Some early universities were more like the way we think of them today. Bologna, for instance, was actually organized by the students. It is thought by many scholars to be the oldest university, but the Al-Azhar University, founded in Cairo in about 970 is several centuries older. By the standard of Mr. Schachner’s definition, the Essenes of Qumran, where many believe Jesus spent much time before his ministry began (the so-called lost years of Jesus), would qualify as a university; and we can go back even further to the mystery schools of Egypt.

Of course, the State (Kings) became aware of the political value fairly early. Frederick Barbarossa, the King of Sicily, Naples and Emperor of the Germans in 1158 decreed the protection of students (Habita) and turned a whole principality into a “Studium Generale” (Where students were received from all parts of Europe). These two words became synonymous with “University”. Some were founded to serve a profession like the Studium of Salerno, an 11th century medical related school. They had a College of Doctors and a trade guild of the teachers in the Faculty of Medicine.

Once the Church became all-powerful it was natural that the Popes usurped power. The University was too important a political base. The World Book Encyclopedia notes, “It was gradually insinuated that a new University could not be a “Studium Generale”, with the right of Jus ubique docendi (The right to teach anywhere) for its masters, unless it possessed a Papal Bull of Foundation; or at least a charter from the Emperor, who theoretically, was likewise a universal power.” These were powerful tools of the state and the Church, and led to Masters Guilds. In Scholars & Gentlemen by Hugh Kearney it is pointed out, “Essentially the universities were the educational organs of a vast ecclesiastical corporation, looking to the Papacy as its head.”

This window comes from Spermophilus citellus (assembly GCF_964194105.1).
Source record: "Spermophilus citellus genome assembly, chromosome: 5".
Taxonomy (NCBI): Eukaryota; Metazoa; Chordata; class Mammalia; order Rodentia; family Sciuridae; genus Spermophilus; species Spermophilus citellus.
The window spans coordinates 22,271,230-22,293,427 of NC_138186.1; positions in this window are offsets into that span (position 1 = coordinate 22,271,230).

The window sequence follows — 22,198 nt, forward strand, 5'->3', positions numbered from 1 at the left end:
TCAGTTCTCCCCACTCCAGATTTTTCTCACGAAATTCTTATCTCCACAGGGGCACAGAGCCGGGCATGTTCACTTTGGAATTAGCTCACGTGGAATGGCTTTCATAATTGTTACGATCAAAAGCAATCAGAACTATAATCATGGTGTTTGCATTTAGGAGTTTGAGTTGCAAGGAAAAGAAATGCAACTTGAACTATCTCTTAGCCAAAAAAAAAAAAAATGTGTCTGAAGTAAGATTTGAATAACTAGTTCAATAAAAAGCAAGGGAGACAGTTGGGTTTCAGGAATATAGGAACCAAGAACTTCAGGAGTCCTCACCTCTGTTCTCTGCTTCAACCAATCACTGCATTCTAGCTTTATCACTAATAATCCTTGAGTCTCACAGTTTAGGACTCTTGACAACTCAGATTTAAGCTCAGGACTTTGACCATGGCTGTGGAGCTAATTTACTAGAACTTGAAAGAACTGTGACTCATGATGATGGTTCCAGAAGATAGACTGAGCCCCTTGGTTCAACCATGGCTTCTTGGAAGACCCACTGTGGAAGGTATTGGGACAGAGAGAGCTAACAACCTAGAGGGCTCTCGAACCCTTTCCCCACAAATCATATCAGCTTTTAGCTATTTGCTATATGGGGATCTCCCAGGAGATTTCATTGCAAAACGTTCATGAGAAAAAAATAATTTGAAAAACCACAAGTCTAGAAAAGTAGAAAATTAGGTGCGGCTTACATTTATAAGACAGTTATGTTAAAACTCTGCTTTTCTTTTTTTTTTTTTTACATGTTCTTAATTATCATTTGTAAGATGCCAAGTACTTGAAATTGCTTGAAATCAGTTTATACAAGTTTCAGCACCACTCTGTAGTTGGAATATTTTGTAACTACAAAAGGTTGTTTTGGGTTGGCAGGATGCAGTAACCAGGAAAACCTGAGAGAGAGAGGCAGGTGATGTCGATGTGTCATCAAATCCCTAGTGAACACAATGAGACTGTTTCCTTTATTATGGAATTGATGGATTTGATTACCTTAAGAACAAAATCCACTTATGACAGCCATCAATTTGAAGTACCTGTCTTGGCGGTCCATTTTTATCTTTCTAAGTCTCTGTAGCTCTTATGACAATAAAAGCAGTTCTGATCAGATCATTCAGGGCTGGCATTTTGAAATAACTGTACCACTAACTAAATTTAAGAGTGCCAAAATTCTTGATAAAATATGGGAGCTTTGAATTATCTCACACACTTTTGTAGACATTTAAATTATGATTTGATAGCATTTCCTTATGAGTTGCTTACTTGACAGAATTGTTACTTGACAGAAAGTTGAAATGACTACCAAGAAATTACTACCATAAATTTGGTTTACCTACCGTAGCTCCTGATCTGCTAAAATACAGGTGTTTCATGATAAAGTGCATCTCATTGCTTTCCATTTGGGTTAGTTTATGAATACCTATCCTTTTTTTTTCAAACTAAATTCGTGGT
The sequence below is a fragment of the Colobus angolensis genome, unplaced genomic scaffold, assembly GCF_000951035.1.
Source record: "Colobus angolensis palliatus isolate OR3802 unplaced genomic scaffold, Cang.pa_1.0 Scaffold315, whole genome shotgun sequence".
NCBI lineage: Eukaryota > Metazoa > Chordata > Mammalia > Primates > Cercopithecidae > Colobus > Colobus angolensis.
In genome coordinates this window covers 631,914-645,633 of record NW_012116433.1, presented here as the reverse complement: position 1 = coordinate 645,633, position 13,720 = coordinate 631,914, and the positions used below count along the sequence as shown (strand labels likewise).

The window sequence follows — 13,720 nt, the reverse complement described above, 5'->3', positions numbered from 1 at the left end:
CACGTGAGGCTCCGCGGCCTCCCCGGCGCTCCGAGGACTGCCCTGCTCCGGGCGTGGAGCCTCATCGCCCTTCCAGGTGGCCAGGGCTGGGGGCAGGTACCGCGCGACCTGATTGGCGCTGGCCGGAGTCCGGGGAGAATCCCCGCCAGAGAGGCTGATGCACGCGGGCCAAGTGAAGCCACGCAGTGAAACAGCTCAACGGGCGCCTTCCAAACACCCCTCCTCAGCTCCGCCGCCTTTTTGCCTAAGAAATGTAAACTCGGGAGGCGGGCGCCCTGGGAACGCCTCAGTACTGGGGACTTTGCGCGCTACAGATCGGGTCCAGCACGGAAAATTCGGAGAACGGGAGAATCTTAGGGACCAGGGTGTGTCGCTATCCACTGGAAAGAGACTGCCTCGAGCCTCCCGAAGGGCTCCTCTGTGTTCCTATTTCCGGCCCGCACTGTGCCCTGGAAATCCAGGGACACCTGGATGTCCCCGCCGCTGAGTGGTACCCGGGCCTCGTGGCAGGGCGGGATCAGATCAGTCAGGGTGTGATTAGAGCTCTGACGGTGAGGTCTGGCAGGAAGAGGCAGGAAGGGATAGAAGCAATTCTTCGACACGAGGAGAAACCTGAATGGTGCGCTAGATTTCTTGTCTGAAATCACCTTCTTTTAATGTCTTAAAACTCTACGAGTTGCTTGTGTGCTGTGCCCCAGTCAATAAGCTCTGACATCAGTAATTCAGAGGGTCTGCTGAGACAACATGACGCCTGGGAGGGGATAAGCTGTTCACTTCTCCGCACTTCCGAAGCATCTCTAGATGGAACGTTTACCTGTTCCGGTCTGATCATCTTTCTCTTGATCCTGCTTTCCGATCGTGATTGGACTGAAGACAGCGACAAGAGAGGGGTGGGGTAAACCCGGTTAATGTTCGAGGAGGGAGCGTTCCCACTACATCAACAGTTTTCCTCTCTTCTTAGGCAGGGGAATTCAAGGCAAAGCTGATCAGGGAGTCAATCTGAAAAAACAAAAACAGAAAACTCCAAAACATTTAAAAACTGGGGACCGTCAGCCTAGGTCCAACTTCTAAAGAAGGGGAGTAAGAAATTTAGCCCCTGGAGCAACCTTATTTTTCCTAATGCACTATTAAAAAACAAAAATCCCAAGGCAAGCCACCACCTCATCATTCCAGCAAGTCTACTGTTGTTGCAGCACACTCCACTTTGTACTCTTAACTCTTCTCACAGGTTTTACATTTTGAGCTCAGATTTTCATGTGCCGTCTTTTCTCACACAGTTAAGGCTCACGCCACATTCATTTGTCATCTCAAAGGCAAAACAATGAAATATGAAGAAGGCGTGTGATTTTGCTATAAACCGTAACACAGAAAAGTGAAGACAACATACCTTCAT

With the industrial revolution came changes because the University is an integral part of the power structure. Kearney points to the changes that came with Henry VIII and the establishment of the Church of England. “Of the sixty halls at Oxford in 1450, thirty were halls of legists, namely cannon lawyers (doctrine or “law” of the Church). At Oxford there were many more legist halls than there were colleges. Cannon Law literally disappeared because Church Clerics disappeared and the humanists or Common Lawyers took over. Schachner, in comparing the mediaeval university with universities today wrote, “For twentieth-century institutions of learning are but pallid simulacra of these lusty forbears.” He goes on to say, “In fine, the Universities of today are but inconspicuous eddies in the vast currents of modern life.”

Many American Universities were originally founded in the 1700s and 1800s chiefly as a means of training ministers. This was simply a continuation of an old tradition as we have seen. Most private Universities began this way but have evolved into more general “liberal arts” schools. Many State Universities began because the focus of the church schools left a vacuum. Universities of all kinds are facing crises. L.G. Heller, author of The Death of The American University, when referring to the open admission policies of universities today defined it as “a political device for conferring a college degree without providing a college education.”

The founder and governing Council of the Institute of Applied Metaphysics makes no pretense to being a liberal arts university or even a seminary. What we affirm is that this study can be more important and of greater value because one who understands the rules of the game, like the human cell, has the power to create the whole. With development of the innate powers of a human being there come no limits. We can blame politics, society and low morality for what we may perceive as deterioration, but the fact is each individual must take responsibility for himself. We must determine where we are and what we want. We must choose our course of study and create our lives.